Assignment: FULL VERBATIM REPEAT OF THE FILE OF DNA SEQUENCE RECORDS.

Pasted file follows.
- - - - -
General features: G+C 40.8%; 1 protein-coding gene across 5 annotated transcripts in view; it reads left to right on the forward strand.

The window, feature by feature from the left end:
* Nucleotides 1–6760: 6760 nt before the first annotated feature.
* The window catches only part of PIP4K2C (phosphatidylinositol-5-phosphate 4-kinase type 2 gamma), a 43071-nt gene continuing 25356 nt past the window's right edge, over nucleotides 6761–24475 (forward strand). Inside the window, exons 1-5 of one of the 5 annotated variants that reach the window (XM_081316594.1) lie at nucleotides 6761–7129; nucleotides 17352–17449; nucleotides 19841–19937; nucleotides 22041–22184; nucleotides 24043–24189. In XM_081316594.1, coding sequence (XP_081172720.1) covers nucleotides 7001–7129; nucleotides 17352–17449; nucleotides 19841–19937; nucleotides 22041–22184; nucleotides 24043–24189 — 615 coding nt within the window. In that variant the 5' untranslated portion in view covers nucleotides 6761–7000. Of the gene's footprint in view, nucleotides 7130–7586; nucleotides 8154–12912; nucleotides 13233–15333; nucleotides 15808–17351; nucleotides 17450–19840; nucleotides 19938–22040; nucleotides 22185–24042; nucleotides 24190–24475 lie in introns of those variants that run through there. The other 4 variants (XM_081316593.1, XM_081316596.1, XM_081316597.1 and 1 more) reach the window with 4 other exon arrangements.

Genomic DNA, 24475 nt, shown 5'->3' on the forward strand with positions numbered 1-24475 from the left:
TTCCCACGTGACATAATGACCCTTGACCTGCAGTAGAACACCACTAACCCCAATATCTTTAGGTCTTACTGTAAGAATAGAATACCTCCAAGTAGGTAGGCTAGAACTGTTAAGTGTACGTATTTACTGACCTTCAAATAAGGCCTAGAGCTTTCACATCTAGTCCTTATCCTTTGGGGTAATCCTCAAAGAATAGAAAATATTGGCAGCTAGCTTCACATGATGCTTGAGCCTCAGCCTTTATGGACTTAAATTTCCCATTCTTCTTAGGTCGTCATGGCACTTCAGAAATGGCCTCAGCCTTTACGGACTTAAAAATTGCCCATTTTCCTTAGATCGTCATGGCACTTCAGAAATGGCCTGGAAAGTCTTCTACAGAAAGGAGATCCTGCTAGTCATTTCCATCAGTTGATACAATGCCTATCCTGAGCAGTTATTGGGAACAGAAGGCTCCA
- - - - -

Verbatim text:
General features: G+C 40.8%; 1 protein-coding gene across 5 annotated transcripts in view; it reads left to right on the forward strand.

The window, feature by feature from the left end:
* Nucleotides 1–6760: 6760 nt before the first annotated feature.
* The window catches only part of PIP4K2C (phosphatidylinositol-5-phosphate 4-kinase type 2 gamma), a 43071-nt gene continuing 25356 nt past the window's right edge, over nucleotides 6761–24475 (forward strand). Inside the window, exons 1-5 of one of the 5 annotated variants that reach the window (XM_081316594.1) lie at nucleotides 6761–7129; nucleotides 17352–17449; nucleotides 19841–19937; nucleotides 22041–22184; nucleotides 24043–24189. In XM_081316594.1, coding sequence (XP_081172720.1) covers nucleotides 7001–7129; nucleotides 17352–17449; nucleotides 19841–19937; nucleotides 22041–22184; nucleotides 24043–24189 — 615 coding nt within the window. In that variant the 5' untranslated portion in view covers nucleotides 6761–7000. Of the gene's footprint in view, nucleotides 7130–7586; nucleotides 8154–12912; nucleotides 13233–15333; nucleotides 15808–17351; nucleotides 17450–19840; nucleotides 19938–22040; nucleotides 22185–24042; nucleotides 24190–24475 lie in introns of those variants that run through there. The other 4 variants (XM_081316593.1, XM_081316596.1, XM_081316597.1 and 1 more) reach the window with 4 other exon arrangements.

Genomic DNA, 24475 nt, shown 5'->3' on the forward strand with positions numbered 1-24475 from the left:
TTCCCACGTGACATAATGACCCTTGACCTGCAGTAGAACACCACTAACCCCAATATCTTTAGGTCTTACTGTAAGAATAGAATACCTCCAAGTAGGTAGGCTAGAACTGTTAAGTGTACGTATTTACTGACCTTCAAATAAGGCCTAGAGCTTTCACATCTAGTCCTTATCCTTTGGGGTAATCCTCAAAGAATAGAAAATATTGGCAGCTAGCTTCACATGATGCTTGAGCCTCAGCCTTTATGGACTTAAATTTCCCATTCTTCTTAGGTCGTCATGGCACTTCAGAAATGGCCTCAGCCTTTACGGACTTAAAAATTGCCCATTTTCCTTAGATCGTCATGGCACTTCAGAAATGGCCTGGAAAGTCTTCTACAGAAAGGAGATCCTGCTAGTCATTTCCATCAGTTGATACAATGCCTATCCTGAGCAGTTATTGGGAACAGAAGGCTCCA